Being a person, to return to the opening proverb means championing diversity when everyone scolds it. It means not thinking that only my view is right, but rather maintaining my view because this is my side of the bridge while cherishing the fact that other people, who maintain other views, are maintaining the other side of it. The name of the bridge is diversity, and we build it by championing a multiplicity of views. This is the only way we can begin to advance.

Just as we cannot walk on only one leg, but need both legs in order to move forward, so our opinions need each other so that we, as a society can advance. Where there are no people, it is because there are no bridges between them. Build them, and be a person.

Michael Laitman
Michael Laitmanhttps://www.michaellaitman.com/
Dr. Michael Laitman is a global thinker, a prolific author who has published over 40 books on a variety of topics including world affairs, economics, education, anti-Semitism, and Kabbalah. Laitman’s books have been published in more than thirty languages, including English, Russian, Spanish, French, Hebrew, German, Portuguese, Dutch, Turkish, Farsi, Chinese, Italian, and Arabic. Laitman is also a sought after speaker and columnist. To date, he has written for, or been interviewed by The New York Times, The Jerusalem Post, Huffington Post, Corriere della Sera, Chicago Tribune, Miami Herald, The Globe, RAI TV, and Bloomberg Television, among others. Dr. Laitman has thousands of students from around the world whom he teaches on his daily lessons. These lessons are offered with simultaneous interpretation in more than thirty languages, the main ones of which are English, Spanish, Hebrew, Italian, Russian, French, Turkish, German, and Chinese. In addition to the live lessons, Laitman has millions of students in over 100 countries around the world, who watch Laitman’s lessons at their own convenience or study through Laitman’s affiliate platforms such as KabU and MAC Online. Laitman has a PhD in Philosophy and Kabbalah from the Russian Academy of Sciences in Moscow and an MS in Medical Bio-Cybernetics from the Saint Petersburg State University. His latest book is available on Amazon: The Jewish Choice: Unity or Anti-Semitism.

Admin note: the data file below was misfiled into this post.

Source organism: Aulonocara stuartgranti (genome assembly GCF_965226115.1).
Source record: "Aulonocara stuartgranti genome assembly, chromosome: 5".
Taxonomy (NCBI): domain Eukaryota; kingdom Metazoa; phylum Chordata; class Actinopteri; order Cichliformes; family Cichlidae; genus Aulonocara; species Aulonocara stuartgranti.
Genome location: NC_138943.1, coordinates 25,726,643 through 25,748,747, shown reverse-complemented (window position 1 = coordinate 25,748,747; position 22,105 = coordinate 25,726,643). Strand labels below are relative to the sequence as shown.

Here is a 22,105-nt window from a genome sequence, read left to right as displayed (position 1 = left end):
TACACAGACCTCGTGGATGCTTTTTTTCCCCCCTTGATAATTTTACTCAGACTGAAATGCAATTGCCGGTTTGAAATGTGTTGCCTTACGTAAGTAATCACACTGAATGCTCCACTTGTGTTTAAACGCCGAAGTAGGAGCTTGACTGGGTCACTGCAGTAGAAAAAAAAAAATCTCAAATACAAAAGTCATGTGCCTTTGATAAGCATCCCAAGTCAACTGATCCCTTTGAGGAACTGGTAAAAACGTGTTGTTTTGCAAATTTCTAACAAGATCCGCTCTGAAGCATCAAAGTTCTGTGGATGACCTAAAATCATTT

4 COMMENTS

  1. Now, this is interesting!

    Yes, the article is also interesting and I much enjoyed it, but can’t we look at things we don’t understand as “interesting” rather than “wrong”?

    If you have a different opinion than me, it may be because you base your opinion on different data. I am not talking about different facts – although they are an important part of our current malaise – but just that your life experiences are different from mine.

    Citizen journalists with cell phones and police body cameras have told a lot of people that what they thought were just stories and thin-skinned complaints from minorities were in fact real experiences; but only for some of us.

    Although this is an extreme, how much else may others may have lived that I have not? Or the other way around? We will only know if we hear each others stories.

  2. Michael, I enjoyed this so much. The part I’m taking with me is this: “As our egos take control, we lose sight of the fact that stymying diversity is a death sentence to ourselves and to society? How can we not realize that it is precisely the opposite opinion that makes our own opinion matter? How can we not realize that it is my ideological adversary who gives my ideology merit?”
    I have never thought of where we are in those terms. That one will bounce around my head for sure. Thank you for the enlightenment.